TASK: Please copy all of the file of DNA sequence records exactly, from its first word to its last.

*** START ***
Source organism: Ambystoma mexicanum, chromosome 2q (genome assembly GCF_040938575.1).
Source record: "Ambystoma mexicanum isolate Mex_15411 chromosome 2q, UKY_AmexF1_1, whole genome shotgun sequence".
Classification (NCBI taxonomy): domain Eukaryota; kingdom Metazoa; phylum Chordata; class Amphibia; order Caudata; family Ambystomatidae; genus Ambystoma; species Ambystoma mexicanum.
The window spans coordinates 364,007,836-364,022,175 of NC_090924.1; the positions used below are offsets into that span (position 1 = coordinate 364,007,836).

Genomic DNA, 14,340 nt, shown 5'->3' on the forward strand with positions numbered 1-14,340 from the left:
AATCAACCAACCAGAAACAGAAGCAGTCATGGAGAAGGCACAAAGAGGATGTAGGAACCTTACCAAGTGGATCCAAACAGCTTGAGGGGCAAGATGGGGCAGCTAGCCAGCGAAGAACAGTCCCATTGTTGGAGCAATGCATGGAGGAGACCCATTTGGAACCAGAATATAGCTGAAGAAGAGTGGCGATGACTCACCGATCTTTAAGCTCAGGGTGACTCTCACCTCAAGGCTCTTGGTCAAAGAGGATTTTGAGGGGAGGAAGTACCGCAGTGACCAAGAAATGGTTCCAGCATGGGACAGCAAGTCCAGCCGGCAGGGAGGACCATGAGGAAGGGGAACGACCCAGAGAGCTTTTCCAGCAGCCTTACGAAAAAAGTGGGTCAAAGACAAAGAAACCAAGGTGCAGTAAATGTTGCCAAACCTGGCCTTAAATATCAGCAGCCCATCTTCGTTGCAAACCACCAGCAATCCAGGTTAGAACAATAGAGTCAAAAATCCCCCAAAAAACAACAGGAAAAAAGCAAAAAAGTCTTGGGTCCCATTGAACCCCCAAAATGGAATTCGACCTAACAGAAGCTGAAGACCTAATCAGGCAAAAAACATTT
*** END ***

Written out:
Source organism: Ambystoma mexicanum, chromosome 2q (genome assembly GCF_040938575.1).
Source record: "Ambystoma mexicanum isolate Mex_15411 chromosome 2q, UKY_AmexF1_1, whole genome shotgun sequence".
Classification (NCBI taxonomy): domain Eukaryota; kingdom Metazoa; phylum Chordata; class Amphibia; order Caudata; family Ambystomatidae; genus Ambystoma; species Ambystoma mexicanum.
The window spans coordinates 364,007,836-364,022,175 of NC_090924.1; the positions used below are offsets into that span (position 1 = coordinate 364,007,836).

Genomic DNA, 14,340 nt, shown 5'->3' on the forward strand with positions numbered 1-14,340 from the left:
AATCAACCAACCAGAAACAGAAGCAGTCATGGAGAAGGCACAAAGAGGATGTAGGAACCTTACCAAGTGGATCCAAACAGCTTGAGGGGCAAGATGGGGCAGCTAGCCAGCGAAGAACAGTCCCATTGTTGGAGCAATGCATGGAGGAGACCCATTTGGAACCAGAATATAGCTGAAGAAGAGTGGCGATGACTCACCGATCTTTAAGCTCAGGGTGACTCTCACCTCAAGGCTCTTGGTCAAAGAGGATTTTGAGGGGAGGAAGTACCGCAGTGACCAAGAAATGGTTCCAGCATGGGACAGCAAGTCCAGCCGGCAGGGAGGACCATGAGGAAGGGGAACGACCCAGAGAGCTTTTCCAGCAGCCTTACGAAAAAAGTGGGTCAAAGACAAAGAAACCAAGGTGCAGTAAATGTTGCCAAACCTGGCCTTAAATATCAGCAGCCCATCTTCGTTGCAAACCACCAGCAATCCAGGTTAGAACAATAGAGTCAAAAATCCCCCAAAAAACAACAGGAAAAAAGCAAAAAAGTCTTGGGTCCCATTGAACCCCCAAAATGGAATTCGACCTAACAGAAGCTGAAGACCTAATCAGGCAAAAAACATTT